We take at look at why cyber criminals are targeting Starbucks, Adobe Flash and British Android users, and why hackers are ‘the new open sea pirates’.
Over 99 per cent of new mobile threats discovered by F-Secure Labs in the first quarter of 2014 targeted Android users. Great Britain experienced the highest level of mobile malware, with 15-20 malware files blocked per 10,000 users.
Starbucks has also been targeted by cybercriminals. Kaspersky Labs has found that bogus Starbucks emails have been sent to people containing malicious attachments.
The email claims that the recipient’s friend made an order for them to celebrate a special occasion in a Starbucks coffee shop. That mysterious friend wishes to remain anonymous but is ‘sending out invitations with details of a special menu’, which is available in the attachment.
Kaspersky also recently discovered and blocked a zero-day vulnerability in Adobe Flash Player. Researchers discovered a loophole, which was targeted by exploits distributed via a legitimate government website created to collect public complaints about breaches of the law in a Middle Eastern country.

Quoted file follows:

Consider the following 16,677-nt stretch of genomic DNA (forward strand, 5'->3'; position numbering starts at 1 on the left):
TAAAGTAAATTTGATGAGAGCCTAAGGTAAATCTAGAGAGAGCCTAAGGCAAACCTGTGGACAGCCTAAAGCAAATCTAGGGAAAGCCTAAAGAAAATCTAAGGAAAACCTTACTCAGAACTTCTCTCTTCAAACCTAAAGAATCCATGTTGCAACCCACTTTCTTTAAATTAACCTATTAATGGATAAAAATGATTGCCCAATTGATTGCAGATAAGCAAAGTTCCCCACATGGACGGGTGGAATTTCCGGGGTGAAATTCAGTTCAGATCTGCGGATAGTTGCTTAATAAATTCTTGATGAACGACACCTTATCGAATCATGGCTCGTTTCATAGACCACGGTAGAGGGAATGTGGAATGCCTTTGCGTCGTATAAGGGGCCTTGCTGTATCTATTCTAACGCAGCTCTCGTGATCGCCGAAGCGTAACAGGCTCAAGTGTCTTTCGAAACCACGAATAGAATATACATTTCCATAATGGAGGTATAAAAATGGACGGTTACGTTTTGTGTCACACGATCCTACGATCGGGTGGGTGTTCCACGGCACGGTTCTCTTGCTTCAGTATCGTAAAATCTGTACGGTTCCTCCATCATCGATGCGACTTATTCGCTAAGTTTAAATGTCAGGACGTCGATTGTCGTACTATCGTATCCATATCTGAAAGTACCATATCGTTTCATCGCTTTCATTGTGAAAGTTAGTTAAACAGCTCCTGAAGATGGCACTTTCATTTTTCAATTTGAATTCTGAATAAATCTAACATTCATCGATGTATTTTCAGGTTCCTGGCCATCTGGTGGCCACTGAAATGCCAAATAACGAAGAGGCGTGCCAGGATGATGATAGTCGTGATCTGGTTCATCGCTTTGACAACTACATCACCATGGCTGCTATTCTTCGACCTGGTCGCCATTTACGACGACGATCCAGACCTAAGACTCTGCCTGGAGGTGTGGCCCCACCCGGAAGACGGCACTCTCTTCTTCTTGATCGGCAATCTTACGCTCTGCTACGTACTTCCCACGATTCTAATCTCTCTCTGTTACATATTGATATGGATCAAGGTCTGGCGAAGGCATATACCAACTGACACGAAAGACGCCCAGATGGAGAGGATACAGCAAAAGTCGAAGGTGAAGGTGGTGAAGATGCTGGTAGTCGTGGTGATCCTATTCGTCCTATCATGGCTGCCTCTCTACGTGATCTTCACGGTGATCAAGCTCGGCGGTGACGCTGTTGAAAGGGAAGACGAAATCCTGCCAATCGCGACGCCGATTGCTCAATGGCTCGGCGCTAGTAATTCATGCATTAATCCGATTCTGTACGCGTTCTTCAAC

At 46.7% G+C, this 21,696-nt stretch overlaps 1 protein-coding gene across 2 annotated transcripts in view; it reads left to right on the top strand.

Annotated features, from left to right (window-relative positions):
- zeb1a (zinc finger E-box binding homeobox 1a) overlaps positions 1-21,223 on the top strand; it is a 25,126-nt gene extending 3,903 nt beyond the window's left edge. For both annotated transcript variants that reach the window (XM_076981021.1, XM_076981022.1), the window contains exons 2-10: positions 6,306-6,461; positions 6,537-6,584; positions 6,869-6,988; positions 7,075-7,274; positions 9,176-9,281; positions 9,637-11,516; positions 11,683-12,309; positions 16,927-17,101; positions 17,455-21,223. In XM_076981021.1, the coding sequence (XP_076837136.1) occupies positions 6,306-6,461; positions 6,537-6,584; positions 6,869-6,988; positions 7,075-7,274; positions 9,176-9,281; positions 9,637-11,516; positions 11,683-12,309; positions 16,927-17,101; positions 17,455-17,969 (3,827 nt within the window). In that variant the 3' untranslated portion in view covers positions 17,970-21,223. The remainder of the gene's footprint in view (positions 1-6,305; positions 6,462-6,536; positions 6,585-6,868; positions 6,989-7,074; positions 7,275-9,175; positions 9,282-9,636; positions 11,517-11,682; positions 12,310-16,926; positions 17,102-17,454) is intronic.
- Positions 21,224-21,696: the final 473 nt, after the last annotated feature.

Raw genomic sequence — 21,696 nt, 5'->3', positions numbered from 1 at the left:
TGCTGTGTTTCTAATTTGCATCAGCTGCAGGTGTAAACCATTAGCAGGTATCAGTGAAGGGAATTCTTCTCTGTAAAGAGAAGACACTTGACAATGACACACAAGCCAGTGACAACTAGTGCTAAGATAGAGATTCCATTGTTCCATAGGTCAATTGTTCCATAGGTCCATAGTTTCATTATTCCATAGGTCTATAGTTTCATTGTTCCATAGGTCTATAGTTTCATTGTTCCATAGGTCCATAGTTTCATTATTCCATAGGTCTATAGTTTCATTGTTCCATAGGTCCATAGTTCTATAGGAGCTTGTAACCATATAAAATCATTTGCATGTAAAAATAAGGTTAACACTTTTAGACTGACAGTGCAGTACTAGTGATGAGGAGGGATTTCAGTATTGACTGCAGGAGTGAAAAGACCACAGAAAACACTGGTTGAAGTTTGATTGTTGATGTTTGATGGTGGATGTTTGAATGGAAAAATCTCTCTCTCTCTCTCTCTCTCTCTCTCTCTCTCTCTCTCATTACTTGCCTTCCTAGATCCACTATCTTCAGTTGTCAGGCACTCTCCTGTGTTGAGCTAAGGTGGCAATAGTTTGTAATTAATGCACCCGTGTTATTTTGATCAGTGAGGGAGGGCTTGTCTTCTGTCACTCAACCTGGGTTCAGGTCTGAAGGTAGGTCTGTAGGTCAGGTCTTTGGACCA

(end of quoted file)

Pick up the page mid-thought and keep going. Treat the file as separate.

In other news:
KPMG’s Wil Rockall has dubbed hackers as the ‘new open sea pirates’.
“Most ports and terminals are managed by industrial control systems which have, until very recently, been left out of the CIO’s scope. Historically, this security has not been managed by company CISOs and maritime control systems are very similar,” said Rockall.
“As a consequence, the improvements that many companies have made to their corporate cyber security to address the change in the threat landscape over the past 3-5 years have not been replicated in these environments. Instead engineers have often been left to implement and manage these systems – people who focus normally on optimising processes efficiency and safety, not cyber and security risks.
“It has meant that many companies and their clients are sailing into uncharted waters when they come to try and manage these risks.”